Zuckerberg talks Facebook financials: Making money, but paying for growth

Facebook chief executive Mark Zuckerberg apparently told his employees about the company’s financial state in some detail during a company meeting yesterday, Kara Swisher reports.

The numbers aren’t particularly surprising and if anything highlight the company’s stated plans to build out its operations and get a lot bigger — and hopefully profitable — before looking for an exit strategy.

Facebook revenues in 2007 will end at $150 million (incidentally, the amount many people thought Facebook should sell itself for, a few years ago), and is breaking even. Zuckerberg projects 2008 revenues to more than double to between $300 million and $350 million.

The ads that Microsoft sells on Facebook, per the two companies’ strategic partnership, have been monetizing well and have been steadily rising since they started working together. This is apparently in contrast with Google’s efforts to make money from selling ads on Myspace. (More here.)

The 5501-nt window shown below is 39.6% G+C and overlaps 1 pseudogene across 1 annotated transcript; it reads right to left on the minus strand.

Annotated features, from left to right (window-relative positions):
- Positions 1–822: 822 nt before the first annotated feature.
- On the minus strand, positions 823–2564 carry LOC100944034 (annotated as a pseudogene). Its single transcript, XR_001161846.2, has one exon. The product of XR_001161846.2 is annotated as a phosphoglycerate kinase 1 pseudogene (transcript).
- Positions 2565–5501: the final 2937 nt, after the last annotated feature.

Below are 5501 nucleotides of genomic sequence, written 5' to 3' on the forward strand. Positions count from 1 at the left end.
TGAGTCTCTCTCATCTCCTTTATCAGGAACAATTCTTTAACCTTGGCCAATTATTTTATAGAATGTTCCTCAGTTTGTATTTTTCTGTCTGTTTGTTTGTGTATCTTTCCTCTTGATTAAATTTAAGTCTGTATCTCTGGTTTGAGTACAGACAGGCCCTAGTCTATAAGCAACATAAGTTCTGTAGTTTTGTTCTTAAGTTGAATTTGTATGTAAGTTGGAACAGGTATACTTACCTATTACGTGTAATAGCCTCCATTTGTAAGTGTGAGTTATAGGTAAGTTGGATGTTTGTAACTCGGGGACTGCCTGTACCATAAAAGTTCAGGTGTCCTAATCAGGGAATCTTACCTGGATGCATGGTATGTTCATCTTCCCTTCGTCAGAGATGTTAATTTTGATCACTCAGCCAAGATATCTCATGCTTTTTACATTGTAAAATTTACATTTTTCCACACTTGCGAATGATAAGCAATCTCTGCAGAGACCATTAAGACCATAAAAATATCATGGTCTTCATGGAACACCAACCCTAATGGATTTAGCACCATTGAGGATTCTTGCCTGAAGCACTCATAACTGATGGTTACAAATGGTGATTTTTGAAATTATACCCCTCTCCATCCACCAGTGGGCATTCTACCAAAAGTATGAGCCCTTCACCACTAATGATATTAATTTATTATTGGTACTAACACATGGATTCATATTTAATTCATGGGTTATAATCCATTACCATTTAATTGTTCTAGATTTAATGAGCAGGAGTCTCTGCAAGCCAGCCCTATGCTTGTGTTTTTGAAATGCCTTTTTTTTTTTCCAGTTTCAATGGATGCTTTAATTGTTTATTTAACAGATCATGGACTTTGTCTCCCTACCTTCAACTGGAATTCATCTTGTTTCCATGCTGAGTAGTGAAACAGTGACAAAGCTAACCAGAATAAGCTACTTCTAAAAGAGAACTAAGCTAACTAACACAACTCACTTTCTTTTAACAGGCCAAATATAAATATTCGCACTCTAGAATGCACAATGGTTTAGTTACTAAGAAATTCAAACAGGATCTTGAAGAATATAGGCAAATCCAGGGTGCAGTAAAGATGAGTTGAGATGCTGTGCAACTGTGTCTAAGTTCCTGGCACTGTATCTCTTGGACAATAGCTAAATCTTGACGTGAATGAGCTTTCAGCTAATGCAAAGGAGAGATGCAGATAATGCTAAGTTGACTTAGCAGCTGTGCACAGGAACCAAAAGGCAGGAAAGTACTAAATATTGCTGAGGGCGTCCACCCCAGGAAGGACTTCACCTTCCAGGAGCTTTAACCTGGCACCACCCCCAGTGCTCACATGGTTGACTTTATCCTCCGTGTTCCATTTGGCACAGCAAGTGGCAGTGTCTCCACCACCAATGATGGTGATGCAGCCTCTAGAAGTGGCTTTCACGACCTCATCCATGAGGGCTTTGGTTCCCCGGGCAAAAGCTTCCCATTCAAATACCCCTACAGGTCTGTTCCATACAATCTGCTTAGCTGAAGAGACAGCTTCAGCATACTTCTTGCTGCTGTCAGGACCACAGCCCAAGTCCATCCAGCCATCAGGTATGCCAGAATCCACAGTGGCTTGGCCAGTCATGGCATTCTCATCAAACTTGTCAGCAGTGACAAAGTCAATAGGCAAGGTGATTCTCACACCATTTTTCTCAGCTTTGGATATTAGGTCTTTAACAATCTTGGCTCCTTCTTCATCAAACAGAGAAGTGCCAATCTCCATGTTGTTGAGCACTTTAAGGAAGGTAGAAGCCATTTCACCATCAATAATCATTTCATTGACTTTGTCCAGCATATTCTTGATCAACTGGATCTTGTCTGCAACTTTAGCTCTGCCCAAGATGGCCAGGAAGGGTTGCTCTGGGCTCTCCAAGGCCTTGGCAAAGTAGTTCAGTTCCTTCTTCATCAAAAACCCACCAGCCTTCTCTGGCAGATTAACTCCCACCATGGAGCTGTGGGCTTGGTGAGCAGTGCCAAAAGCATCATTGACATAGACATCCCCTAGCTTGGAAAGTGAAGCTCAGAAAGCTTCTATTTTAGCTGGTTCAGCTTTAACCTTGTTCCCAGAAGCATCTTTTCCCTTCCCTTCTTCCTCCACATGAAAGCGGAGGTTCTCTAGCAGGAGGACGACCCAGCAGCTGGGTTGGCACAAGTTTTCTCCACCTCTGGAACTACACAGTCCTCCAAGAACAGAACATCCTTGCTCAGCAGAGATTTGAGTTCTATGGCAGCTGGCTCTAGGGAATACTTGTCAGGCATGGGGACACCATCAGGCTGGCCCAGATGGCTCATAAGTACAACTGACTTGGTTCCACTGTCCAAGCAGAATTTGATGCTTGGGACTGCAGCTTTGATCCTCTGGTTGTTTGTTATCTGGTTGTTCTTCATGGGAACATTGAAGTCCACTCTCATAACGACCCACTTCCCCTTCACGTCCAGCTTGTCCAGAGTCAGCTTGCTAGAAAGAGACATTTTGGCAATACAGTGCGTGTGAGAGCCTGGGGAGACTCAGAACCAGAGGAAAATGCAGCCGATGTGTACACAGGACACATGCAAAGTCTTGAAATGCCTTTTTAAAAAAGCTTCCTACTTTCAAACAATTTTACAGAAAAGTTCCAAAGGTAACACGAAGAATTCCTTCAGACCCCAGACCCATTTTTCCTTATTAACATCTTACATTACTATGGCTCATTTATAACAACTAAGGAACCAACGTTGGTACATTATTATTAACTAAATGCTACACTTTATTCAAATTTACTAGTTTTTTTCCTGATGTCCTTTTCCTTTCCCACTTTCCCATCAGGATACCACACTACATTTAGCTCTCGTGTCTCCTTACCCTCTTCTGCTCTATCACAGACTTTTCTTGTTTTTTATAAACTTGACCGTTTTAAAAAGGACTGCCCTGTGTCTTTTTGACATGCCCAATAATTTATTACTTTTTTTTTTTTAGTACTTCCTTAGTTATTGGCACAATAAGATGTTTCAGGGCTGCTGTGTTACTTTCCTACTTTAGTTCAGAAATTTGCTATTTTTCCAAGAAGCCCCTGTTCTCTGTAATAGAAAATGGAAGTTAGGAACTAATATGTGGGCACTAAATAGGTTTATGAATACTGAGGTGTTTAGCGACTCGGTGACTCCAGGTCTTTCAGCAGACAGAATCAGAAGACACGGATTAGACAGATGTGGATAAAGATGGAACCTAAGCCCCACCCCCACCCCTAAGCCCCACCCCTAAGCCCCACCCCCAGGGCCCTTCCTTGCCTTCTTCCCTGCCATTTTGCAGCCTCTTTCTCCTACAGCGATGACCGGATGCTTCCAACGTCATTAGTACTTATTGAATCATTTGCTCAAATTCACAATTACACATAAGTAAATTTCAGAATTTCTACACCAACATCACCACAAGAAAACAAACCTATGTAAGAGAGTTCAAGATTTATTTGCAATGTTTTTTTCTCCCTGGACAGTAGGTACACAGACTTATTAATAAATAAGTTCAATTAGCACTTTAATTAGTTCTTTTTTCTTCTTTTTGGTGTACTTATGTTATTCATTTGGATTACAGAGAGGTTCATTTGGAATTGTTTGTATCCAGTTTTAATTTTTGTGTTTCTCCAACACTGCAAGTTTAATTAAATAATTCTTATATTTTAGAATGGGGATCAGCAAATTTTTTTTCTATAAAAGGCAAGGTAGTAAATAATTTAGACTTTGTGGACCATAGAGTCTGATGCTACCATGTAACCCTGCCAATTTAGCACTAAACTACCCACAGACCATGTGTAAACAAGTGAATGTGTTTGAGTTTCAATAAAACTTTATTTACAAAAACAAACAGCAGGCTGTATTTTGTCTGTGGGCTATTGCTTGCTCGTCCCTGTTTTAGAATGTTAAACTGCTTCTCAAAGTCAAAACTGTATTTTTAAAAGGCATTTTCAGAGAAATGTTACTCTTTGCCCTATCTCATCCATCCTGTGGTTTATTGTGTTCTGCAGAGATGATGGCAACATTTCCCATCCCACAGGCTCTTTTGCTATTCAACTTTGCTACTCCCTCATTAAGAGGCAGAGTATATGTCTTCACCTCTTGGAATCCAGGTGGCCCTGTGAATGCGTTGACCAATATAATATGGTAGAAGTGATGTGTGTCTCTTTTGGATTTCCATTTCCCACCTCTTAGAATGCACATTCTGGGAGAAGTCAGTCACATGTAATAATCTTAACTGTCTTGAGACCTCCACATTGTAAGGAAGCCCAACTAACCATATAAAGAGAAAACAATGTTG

However, Facebook plans to spend more than $200 million on capital expenditures (servers, etc….) in 2008, as well as more than double the workforce from around 450 now to more than 1000.

This means the company will be operating at negative cash flow in 2008, according to these numbers. The company will make $50 million in earnings from 2007, before taxes, interest, depreciation and amortization. Known as EBITDA, a calculation used to judge a company’s operationing efficiency, among other things. Subtract capital expenditures from EBITDA

Zuckerberg reportedly said yesterday that he “did not care about maintaining EBITDA anyway,” according to Swisher’s article. Which makes sense if you’re trying to grow fast, and you have $300 million in recent investments to pay for the infrastructure required to grow.

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